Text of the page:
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- What is oxaprozin, and how does it work (mechanism of action)?
- What brand names are available for oxaprozin?
- Is oxaprozin available as a generic drug?
- Do I need a prescription for oxaprozin?
- What are the side effects of oxaprozin?
- What is the dosage for oxaprozin?
- Which drugs or supplements interact with oxaprozin?
- Is oxaprozin safe to take if I'm pregnant or breastfeeding?
- What else should I know about oxaprozin?
What is oxaprozin, and how does it work (mechanism of action)?
Oxaprozin belongs to a class of drugs called nonsteroidal anti-inflammatory drugs (NSAIDs). Other members of this class include ibuprofen (Motrin), indomethacin (Indocin), naproxen (Aleve) and several others. These drugs are used for the management of mild to moderate pain, fever and inflammation. They work by reducing the levels of prostaglandins, chemicals that are responsible for pain, fever, and inflammation. Oxaprozin blocks the enzyme that makes prostaglandins (cyclooxygenase), resulting in lower concentrations of prostaglandins. As a consequence, inflammation, pain and fever are reduced. The FDA approved oxaprozin in October 1992.
What are the side effects of oxaprozin?
The most common side effects from oxaprozin are rash, ringing in the ears, headaches, dizziness, drowsiness, abdominal pain, nausea, diarrhea, constipation, heartburn, fluid retention, and shortness of breath.
NSAIDs reduce the ability of blood to clot and therefore increase bleeding after an injury. Oxaprozin also may cause bleeding in the stomach and intestine as well as ulcers. Sometimes, stomach ulceration and intestinal bleeding can occur without any abdominal pain. Black tarry stools, weakness, and dizziness upon standing may be the only signs of the bleeding.
People who are allergic to other NSAIDs should not use oxaprozin. NSAIDs reduce the flow of blood to the kidneys and impair function of the kidneys. The impairment is most likely to occur in patients with preexisting impairment of kidney function or congestive heart failure, and use of NSAIDs in these patients should be done cautiously. Individuals with asthma are more likely to experience allergic reactions to oxaprozin and other NSAIDs. Fluid retention, blood clots, heart attacks, hypertension, and heart failure also have been associated with the use of NSAIDs.
What is the dosage for oxaprozin?
The usual dose of oxaprozin is 600 or 1200 mg once daily taken with food. The maximum dose is 1800 mg daily. The total daily dose may be divided into multiple doses if single daily doses are not tolerated.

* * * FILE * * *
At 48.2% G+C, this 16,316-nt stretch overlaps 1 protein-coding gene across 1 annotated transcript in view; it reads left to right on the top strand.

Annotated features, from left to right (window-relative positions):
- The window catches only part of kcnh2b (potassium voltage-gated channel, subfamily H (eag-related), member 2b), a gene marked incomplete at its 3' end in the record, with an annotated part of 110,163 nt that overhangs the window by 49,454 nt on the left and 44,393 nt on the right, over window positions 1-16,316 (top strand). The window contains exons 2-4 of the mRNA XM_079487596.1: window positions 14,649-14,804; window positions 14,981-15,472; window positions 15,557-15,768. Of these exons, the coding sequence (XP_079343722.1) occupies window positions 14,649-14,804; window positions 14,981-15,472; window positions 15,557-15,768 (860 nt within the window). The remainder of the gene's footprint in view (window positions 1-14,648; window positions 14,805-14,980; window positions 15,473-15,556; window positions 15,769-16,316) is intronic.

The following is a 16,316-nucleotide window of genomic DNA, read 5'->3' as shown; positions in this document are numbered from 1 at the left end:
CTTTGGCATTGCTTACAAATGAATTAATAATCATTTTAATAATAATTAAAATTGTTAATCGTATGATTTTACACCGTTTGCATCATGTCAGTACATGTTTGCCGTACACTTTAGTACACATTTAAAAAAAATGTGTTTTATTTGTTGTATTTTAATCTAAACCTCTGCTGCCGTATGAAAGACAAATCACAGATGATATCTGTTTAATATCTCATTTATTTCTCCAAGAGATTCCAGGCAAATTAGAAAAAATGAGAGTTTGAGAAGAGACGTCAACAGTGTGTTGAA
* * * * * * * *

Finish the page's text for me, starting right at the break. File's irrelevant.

Which drugs or supplements interact with oxaprozin?
Oxaprozin may reduce the blood pressure lowering effects of blood pressure medications. This may occur because prostaglandins play a role in the regulation (reduction) of blood pressure.
When oxaprozin is used in combination with methotrexate (Rheumatrex, Trexall) or aminoglycoside antibiotics (for example, gentamicin) the blood levels of methotrexate or aminoglycoside may increase, presumably because the elimination of methotrexate or aminoglycoside is reduced. This may lead to more side effects from methotrexate or aminoglycoside.
Individuals taking oral blood thinners or anticoagulants, for example, warfarin, (Coumadin), should avoid oxaprozin because oxaprozin also thins the blood, and excessive blood thinning may lead to bleeding.
Oxaprozin increases the negative effect of cyclosporine on kidney function.
If aspirin is taken with oxaprozin there may be an increased risk for developing an ulcer.
Persons who have more than 3 alcoholic beverages per day may be at increased risk of developing stomach ulcers when taking oxaprozin or other NSAIDs.
Is oxaprozin safe to take if I'm pregnant or breastfeeding?
It is not known whether oxaprozin is excreted in breast milk.
What else should I know about oxaprozin?
What preparations of oxaprozin are available?
Tablets: 600 mg
How should I keep oxaprozin stored?
Oxaprozin should be stored at room temperature below 25 C (77 F) protected from moisture in a sealed container.
Latest Arthritis News
Oxaprozin (Daypro) is a drug in the class of nonsteroidal anti-inflammatory drugs (NSAIDs) prescribed for the treatment of the pain and inflammation, welling and tenderness of joints, and fever caused by rheumatoid arthritis and osteoarthritis. Side effects, warnings and precautions, drug interactions, and safety during pregnancy should be reviewed prior to taking this medication.
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Report Problems to the Food and Drug Administration
You are encouraged to report negative side effects of prescription drugs to the FDA. Visit the FDA MedWatch website or call 1-800-FDA-1088.